Evida previously announced a $250 million contract with Mia Electric, one of the largest deals in the EV sector to date, at the recent 2011 Geneva International Motor Show.
Evida has its European headquarters in Coventry (UK) as well as a Chinese production facility and an Israel satellite office. Evida also has engineers in Mia’s French assembly plant in order to assist with the integration of the battery system within the vehicles.
The Mia Electric MicroBus has a central driver's seat enabling the driver to get in and out of the car on both sides. There are three models of the vehicle, the mia, mia L, and mia box van. The four-seat mia L has three back seats.
The three-seat model weighs only 750 kg including the standard 8kWh battery and has a top speed of around 66 mph.
The standard lithium ion phosphate battery is capable of covering a distance of around 50 miles and it can be fully charged in three hours using a regular household power outlet. As an option, a more powerful 12 kWh battery is also available.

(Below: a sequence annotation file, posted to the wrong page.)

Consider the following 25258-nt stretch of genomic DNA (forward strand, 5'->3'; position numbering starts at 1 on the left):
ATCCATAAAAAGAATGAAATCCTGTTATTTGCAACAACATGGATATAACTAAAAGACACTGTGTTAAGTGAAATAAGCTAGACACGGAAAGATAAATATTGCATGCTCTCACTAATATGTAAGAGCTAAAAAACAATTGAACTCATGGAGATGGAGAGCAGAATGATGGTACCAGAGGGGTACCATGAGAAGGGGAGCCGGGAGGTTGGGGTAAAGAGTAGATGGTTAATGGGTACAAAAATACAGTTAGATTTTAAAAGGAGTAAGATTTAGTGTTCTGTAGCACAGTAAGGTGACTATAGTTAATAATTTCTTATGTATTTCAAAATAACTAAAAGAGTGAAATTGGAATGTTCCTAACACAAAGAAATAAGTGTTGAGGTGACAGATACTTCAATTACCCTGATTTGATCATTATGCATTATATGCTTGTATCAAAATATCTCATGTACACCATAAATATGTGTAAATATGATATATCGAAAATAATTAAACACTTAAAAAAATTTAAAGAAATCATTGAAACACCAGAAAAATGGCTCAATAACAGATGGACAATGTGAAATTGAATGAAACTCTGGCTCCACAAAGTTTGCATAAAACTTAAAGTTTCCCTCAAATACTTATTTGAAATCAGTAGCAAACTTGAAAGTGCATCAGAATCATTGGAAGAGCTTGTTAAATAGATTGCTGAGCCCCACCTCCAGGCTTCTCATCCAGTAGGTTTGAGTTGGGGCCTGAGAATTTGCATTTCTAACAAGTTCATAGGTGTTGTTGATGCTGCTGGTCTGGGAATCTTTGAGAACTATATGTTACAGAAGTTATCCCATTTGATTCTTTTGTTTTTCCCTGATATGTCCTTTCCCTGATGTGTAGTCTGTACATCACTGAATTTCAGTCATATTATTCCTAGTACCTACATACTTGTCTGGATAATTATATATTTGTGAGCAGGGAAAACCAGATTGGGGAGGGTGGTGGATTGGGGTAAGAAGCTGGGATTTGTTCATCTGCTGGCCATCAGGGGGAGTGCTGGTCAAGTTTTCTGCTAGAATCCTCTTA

The Mia costs from 23,500 Euro, the Mia L starts at 24,500 Euro, and the Mia box van starts at 22,500 Euro.
1.6.2011Modec team joins Liberty to create EV support centre
Engineers from Modec, the company producing electric commercial vehicles which recently went into administration, have joined Liberty Electric Cars to form a new Electric Vehicle support centre.
Liberty, a relatively new company itself, is best known for its electric Range Rover, the E-Range, which is now available for orders. The company is now expanding its operations to offer engineering support for EVs – for its own vehicles and for those of other manufacturers.
The company has set up its new Innovation & Customer Support Centre in Coventry. Liberty has used Modec’s staff to grow the resources of its EV engineering and development centre, known as Liberty E-Tech, and now the firm has created a support and maintenance facility, called Liberty E-Care.